Exciting Tech Updates from 2018 DiabetesMine Innovation Summit
By Jimmy McDermott and Brian Levine
News from Onduo's virtual diabetes clinic, Klue, SugarMate, and Diabits apps, Tidepool Loop, and more!
diaTribe was on the ground at 2018 DiabetesMine Innovation Summit! The agenda featured a handful of exciting startups and annual updates from big diabetes players. Here are several of the top highlights!
Click to jump to a highlight:
Onduo, an organization coming out of a partnership between Sanofi and Alphabet’s Verily, will complete the pilot of its virtual diabetes clinic for people with type 2 diabetes in South Carolina, Arkansas, and Georgia by the end of 2018, aiming to go "full scale" with payers, employers, and health systems nationally in 2019. This is very exciting. At DiabetesMine, Onduo leaders described the effectiveness of the program in A1C reduction; noting that participants who had an A1C greater than 9% regularly saw drops in A1C greater than 2% (the baseline was not shared), and those who had high baseline A1C and were given real-time continuous glucose monitors (CGM) for brief periods of time often saw A1C drops greater than 3%! Although detailed data was not shared, it sounds like the time spent in range was meaningful. Notably, in its broad launch, Onduo intends to keep its program affordable for users; there was no co-pay in the 2018 pilot.
This makes sense to us as a partner of Sanofi – we were impressed recently when Sanofi moved to make all its insulins available for $99/bottle if patients could not qualify for traditional patient assistance programs. See more here about how to get even “next-generation” Toujeo available for a lower cost, as well as Lantus and Admelog, Sanofi’s new rapid acting insulin. Of course, we also encourage patients in the US to talk to their healthcare providers about how to qualify for free drugs if they do not have access otherwise.
Klue, an Apple Watch app for automatically detecting meal start and eating speed without user intervention, announced a new diabetes-focused feature: an automatic bolus reminder. Klue uses the motion sensors on the Apple Watch to detect movement and determine when someone starts eating and how fast. The new upcoming feature will recognize when a meal is starting, pulling up the Apple Watch notification pictured below: "Eating?" "Yes, bolused"; "Snooze"; "Hypo." Stanford Professor of Pediatrics Dr. Bruce Buckingham came on stage after the pitch with tremendous enthusiasm – he had used the Klue app on his Apple Watch over the past week and reported that it had "really captured almost all" of his meals. He exclaimed that Klue "is the real key for full closed loop," as the Watch app could detect a meal and begin to increase insulin accordingly – all without the user telling the system they are eating.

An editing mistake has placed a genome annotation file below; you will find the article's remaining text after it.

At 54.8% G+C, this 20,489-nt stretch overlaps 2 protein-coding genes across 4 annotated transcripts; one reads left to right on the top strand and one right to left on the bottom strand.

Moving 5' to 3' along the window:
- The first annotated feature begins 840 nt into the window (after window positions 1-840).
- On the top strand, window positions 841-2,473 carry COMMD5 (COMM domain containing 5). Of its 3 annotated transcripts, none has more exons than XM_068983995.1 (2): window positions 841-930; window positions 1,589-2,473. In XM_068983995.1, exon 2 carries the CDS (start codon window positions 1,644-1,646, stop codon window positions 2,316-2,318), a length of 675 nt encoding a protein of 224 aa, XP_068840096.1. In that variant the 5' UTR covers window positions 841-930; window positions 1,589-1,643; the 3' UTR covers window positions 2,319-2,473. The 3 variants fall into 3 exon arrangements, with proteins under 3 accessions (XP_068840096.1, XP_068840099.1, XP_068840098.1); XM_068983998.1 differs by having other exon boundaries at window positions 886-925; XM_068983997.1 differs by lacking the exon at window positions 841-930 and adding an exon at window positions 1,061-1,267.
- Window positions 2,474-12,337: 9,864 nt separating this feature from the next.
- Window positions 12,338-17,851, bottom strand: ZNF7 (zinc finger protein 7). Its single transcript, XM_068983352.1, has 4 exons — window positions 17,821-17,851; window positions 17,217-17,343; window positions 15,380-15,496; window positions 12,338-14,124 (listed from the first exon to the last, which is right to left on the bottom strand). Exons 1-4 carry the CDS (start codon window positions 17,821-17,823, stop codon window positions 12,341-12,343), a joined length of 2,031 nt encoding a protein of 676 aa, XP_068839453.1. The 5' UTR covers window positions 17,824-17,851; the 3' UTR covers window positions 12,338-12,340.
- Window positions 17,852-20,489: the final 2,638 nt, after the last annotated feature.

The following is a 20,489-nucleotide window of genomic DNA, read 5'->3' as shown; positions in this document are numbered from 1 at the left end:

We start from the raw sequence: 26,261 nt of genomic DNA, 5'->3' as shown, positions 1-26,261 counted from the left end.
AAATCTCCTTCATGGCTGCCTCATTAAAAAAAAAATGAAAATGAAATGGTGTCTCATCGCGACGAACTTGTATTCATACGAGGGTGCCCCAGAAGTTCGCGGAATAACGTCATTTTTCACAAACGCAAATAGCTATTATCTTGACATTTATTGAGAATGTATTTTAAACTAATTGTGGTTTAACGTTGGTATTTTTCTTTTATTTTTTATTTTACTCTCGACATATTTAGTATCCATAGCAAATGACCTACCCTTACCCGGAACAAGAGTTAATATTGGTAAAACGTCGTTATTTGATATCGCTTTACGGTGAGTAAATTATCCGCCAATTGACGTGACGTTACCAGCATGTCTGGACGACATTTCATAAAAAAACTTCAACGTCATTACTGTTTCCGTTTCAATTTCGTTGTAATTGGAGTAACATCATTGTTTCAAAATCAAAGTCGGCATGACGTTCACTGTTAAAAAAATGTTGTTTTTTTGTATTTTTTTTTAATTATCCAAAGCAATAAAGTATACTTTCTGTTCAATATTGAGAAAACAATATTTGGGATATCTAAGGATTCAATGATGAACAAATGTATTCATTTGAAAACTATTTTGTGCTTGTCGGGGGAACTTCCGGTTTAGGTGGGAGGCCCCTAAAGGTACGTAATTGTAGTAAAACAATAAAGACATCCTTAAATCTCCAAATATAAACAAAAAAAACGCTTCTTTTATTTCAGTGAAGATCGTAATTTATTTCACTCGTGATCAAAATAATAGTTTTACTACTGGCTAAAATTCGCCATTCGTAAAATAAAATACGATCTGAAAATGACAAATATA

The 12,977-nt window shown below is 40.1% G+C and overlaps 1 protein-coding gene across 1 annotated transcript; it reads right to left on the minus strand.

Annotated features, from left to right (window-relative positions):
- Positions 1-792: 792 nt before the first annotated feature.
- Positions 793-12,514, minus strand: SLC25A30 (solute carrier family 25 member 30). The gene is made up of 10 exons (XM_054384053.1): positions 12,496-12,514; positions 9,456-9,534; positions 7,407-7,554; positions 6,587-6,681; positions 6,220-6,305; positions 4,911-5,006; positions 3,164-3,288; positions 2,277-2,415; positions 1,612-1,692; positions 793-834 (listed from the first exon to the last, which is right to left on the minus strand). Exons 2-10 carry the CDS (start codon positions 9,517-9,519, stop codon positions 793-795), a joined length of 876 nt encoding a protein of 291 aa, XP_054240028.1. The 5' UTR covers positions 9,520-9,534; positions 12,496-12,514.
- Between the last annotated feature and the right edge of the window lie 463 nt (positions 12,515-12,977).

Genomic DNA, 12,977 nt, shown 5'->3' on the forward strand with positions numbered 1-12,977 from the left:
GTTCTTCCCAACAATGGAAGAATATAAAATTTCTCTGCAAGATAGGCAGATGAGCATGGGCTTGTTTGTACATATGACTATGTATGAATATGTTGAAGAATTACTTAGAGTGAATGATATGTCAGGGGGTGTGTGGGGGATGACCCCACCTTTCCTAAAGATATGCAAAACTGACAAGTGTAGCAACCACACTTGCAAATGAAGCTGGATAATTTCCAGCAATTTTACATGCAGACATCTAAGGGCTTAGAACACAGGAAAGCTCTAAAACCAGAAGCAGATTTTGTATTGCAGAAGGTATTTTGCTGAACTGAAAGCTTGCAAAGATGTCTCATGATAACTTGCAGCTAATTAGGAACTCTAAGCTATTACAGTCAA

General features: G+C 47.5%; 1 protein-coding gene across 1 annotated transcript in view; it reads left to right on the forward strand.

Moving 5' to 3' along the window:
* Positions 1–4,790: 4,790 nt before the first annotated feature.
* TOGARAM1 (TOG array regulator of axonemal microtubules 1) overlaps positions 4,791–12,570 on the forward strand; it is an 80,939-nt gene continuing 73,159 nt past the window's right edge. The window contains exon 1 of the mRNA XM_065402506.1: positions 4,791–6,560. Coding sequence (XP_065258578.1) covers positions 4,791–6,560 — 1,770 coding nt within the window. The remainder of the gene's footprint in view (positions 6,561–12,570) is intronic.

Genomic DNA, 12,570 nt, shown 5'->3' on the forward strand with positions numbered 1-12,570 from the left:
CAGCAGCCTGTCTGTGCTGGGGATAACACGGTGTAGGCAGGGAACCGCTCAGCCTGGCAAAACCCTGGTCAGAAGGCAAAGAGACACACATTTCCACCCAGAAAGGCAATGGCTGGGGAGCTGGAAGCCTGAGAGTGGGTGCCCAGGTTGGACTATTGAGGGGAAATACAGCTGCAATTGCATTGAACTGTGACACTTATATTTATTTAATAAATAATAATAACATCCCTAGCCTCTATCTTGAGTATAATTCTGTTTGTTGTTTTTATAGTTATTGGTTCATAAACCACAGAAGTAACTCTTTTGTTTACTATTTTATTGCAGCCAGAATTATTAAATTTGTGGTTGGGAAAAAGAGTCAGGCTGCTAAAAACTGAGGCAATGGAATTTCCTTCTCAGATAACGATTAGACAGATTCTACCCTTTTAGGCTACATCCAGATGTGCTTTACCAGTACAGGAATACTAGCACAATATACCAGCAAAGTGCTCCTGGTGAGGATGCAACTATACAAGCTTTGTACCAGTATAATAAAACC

The current version of Klue on the Apple App Store provides meal and water tracking and gives real-time feedback to slow down eating - clear potential for weight loss and slowing down eating to give insulin boluses time to catch up. Excitement abounds on this front!
SugarMate is a companion app for Dexcom CGMs, and soon, FreeStyle Libre. The app is currently available on Apple iOS, on the web, and as a Mac app, offering CGM enhancements not available in the current Dexcom app. Users can allow the app to call their phone (or a loved ones') in cases of low blood sugar (see picture below). The app also has Alexa/Siri integration ("Siri: What's my blood sugar?"). SugarMate currently pulls CGM data in near-real-time from Dexcom Share and Nightscout. SugarMate is currently free in the Apple App Store.
DiaBits, another DIY CGM companion app, offers CGM predictions 60 minutes ahead based on Dexcom CGM data, Apple Watch activity data, and entered food/insulin data. The app is free for a month, at which point it requires a paid subscription ($8+ per month). Get more information on the company’s website.
Tidepool CEO Mr. Howard Look shared the news that Omnipod is the first pump partner for Tidepool Loop. If approved, the on-body pod would communicate directly with Tidepool’s Loop app (via Bluetooth) and enable hybrid closed loop from a user’s own iPhone. More to come on this announcement soon!
Dance Biopharm's Dr. John Patton shared details on the company's inhaled (liquid) insulin and connected inhaler, which is still in trials and not yet available. This presentation showed Dance's "pure," "preservative free," "no cough," dose-adjustable inhaled liquid insulin formulation delivered in a connected, electronic inhaler. The insulin has a slightly faster onset than injected mealtime insulin (though slower than Afrezza). The insulin is reported to stay in your body longer, providing some "basal" coverage too. Though the Dance inhaler currently requires the possibly inconvenient use of an eyedropper to load each dose (the company says it is working to incorporate the insulin dispenser into the device), we are glad to see the focus on connectivity and no-needle insulin delivery. The idea of inhaled insulin is very exciting – in the US alone, 45% of people with type 2 diabetes are not at their A1C targets and less than 30% take insulin. While we are not suggesting that 100% of this group should be on insulin, it’s important to have easier-to-use insulin!
Currently, Afrezza is the only inhaled insulin that has been approved by the FDA.